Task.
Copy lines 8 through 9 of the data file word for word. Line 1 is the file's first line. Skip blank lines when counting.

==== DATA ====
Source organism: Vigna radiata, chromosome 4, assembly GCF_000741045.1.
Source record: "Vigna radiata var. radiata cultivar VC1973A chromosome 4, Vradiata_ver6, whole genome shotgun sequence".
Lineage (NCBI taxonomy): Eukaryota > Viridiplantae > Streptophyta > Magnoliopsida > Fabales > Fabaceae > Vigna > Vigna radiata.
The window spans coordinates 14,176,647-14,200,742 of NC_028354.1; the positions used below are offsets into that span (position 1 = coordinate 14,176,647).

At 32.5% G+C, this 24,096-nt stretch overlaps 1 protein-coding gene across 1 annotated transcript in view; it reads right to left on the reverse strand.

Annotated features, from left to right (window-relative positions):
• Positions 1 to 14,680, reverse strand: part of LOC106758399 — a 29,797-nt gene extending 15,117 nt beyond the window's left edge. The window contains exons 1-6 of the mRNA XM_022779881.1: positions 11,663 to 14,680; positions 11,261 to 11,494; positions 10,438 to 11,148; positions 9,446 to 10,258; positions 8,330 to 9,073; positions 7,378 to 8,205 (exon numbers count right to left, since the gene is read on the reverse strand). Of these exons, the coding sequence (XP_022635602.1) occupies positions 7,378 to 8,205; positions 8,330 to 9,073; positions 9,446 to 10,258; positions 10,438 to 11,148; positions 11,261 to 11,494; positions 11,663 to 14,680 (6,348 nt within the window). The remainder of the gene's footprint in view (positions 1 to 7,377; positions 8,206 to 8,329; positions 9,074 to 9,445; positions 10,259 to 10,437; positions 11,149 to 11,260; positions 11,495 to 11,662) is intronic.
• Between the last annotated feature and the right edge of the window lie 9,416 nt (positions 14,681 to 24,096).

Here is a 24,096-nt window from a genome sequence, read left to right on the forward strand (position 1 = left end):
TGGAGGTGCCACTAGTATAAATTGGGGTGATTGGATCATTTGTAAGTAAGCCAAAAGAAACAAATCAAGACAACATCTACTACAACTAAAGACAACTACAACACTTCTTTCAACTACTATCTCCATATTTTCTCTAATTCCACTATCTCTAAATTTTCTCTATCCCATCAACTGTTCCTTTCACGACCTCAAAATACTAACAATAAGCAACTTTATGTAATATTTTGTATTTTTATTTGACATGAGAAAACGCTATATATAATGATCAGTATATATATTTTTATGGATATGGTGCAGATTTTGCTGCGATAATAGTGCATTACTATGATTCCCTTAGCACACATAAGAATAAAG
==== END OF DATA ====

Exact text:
• Between the last annotated feature and the right edge of the window lie 9,416 nt (positions 14,681 to 24,096).

Here is a 24,096-nt window from a genome sequence, read left to right on the forward strand (position 1 = left end):